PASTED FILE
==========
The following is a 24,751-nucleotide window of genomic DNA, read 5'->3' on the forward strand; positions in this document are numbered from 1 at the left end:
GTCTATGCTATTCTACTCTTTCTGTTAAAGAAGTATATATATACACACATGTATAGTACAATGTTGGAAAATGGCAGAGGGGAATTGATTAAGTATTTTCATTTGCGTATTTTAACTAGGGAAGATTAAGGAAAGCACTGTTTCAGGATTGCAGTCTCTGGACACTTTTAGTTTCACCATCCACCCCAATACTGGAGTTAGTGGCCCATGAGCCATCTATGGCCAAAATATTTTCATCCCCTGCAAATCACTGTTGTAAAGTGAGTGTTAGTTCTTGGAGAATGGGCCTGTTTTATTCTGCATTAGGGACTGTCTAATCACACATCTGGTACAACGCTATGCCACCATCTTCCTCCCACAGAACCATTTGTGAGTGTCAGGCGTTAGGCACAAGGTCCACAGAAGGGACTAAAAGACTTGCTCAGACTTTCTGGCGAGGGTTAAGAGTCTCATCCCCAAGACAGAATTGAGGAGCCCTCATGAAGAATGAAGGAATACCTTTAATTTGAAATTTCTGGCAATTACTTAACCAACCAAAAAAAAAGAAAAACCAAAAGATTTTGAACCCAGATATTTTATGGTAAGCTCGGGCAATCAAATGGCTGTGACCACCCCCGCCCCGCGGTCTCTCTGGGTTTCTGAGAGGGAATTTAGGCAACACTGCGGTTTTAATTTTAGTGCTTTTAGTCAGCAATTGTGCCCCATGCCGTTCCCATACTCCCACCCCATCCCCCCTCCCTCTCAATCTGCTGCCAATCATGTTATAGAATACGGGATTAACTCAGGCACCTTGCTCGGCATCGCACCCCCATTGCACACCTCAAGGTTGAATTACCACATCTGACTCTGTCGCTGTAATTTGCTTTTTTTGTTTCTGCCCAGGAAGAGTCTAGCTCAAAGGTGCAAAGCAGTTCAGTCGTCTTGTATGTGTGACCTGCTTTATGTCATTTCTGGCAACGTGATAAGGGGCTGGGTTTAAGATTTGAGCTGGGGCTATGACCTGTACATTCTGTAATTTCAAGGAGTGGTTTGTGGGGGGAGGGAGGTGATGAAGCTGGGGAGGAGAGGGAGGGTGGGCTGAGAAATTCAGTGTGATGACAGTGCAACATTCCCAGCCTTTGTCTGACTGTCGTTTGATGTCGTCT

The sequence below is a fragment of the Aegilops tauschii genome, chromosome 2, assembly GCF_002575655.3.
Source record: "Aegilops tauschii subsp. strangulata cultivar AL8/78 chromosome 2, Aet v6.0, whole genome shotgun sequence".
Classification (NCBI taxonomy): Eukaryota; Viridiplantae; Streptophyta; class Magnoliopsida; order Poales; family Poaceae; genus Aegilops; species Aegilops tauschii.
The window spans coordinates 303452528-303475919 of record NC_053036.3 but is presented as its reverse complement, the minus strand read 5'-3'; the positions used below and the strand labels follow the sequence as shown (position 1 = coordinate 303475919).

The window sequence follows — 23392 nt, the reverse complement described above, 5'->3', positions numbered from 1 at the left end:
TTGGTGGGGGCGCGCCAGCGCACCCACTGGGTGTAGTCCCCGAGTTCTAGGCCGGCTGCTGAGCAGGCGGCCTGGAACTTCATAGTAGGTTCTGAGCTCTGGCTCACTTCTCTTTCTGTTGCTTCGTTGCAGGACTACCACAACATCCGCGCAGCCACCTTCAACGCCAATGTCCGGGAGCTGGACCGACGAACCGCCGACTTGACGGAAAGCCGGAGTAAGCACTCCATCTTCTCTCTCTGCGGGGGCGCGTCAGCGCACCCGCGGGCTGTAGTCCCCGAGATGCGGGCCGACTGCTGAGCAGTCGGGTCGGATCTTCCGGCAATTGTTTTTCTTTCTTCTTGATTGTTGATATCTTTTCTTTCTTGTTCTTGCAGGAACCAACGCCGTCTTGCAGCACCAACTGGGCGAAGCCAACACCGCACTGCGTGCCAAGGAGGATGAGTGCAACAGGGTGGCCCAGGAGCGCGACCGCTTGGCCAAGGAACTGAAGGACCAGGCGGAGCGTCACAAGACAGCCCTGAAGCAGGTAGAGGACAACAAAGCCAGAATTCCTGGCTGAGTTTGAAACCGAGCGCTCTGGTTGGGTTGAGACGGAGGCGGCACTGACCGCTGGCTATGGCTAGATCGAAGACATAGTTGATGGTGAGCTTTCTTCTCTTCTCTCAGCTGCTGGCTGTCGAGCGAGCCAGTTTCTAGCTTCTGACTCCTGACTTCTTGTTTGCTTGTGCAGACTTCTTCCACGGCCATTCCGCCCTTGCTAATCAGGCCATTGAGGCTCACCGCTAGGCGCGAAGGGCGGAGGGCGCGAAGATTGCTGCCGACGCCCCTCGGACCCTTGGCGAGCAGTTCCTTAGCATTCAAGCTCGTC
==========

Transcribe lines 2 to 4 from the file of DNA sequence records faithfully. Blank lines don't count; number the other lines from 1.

GTCTATGCTATTCTACTCTTTCTGTTAAAGAAGTATATATATACACACATGTATAGTACAATGTTGGAAAATGGCAGAGGGGAATTGATTAAGTATTTTCATTTGCGTATTTTAACTAGGGAAGATTAAGGAAAGCACTGTTTCAGGATTGCAGTCTCTGGACACTTTTAGTTTCACCATCCACCCCAATACTGGAGTTAGTGGCCCATGAGCCATCTATGGCCAAAATATTTTCATCCCCTGCAAATCACTGTTGTAAAGTGAGTGTTAGTTCTTGGAGAATGGGCCTGTTTTATTCTGCATTAGGGACTGTCTAATCACACATCTGGTACAACGCTATGCCACCATCTTCCTCCCACAGAACCATTTGTGAGTGTCAGGCGTTAGGCACAAGGTCCACAGAAGGGACTAAAAGACTTGCTCAGACTTTCTGGCGAGGGTTAAGAGTCTCATCCCCAAGACAGAATTGAGGAGCCCTCATGAAGAATGAAGGAATACCTTTAATTTGAAATTTCTGGCAATTACTTAACCAACCAAAAAAAAAGAAAAACCAAAAGATTTTGAACCCAGATATTTTATGGTAAGCTCGGGCAATCAAATGGCTGTGACCACCCCCGCCCCGCGGTCTCTCTGGGTTTCTGAGAGGGAATTTAGGCAACACTGCGGTTTTAATTTTAGTGCTTTTAGTCAGCAATTGTGCCCCATGCCGTTCCCATACTCCCACCCCATCCCCCCTCCCTCTCAATCTGCTGCCAATCATGTTATAGAATACGGGATTAACTCAGGCACCTTGCTCGGCATCGCACCCCCATTGCACACCTCAAGGTTGAATTACCACATCTGACTCTGTCGCTGTAATTTGCTTTTTTTGTTTCTGCCCAGGAAGAGTCTAGCTCAAAGGTGCAAAGCAGTTCAGTCGTCTTGTATGTGTGACCTGCTTTATGTCATTTCTGGCAACGTGATAAGGGGCTGGGTTTAAGATTTGAGCTGGGGCTATGACCTGTACATTCTGTAATTTCAAGGAGTGGTTTGTGGGGGGAGGGAGGTGATGAAGCTGGGGAGGAGAGGGAGGGTGGGCTGAGAAATTCAGTGTGATGACAGTGCAACATTCCCAGCCTTTGTCTGACTGTCGTTTGATGTCGTCT

The sequence below is a fragment of the Aegilops tauschii genome, chromosome 2, assembly GCF_002575655.3.
Source record: "Aegilops tauschii subsp. strangulata cultivar AL8/78 chromosome 2, Aet v6.0, whole genome shotgun sequence".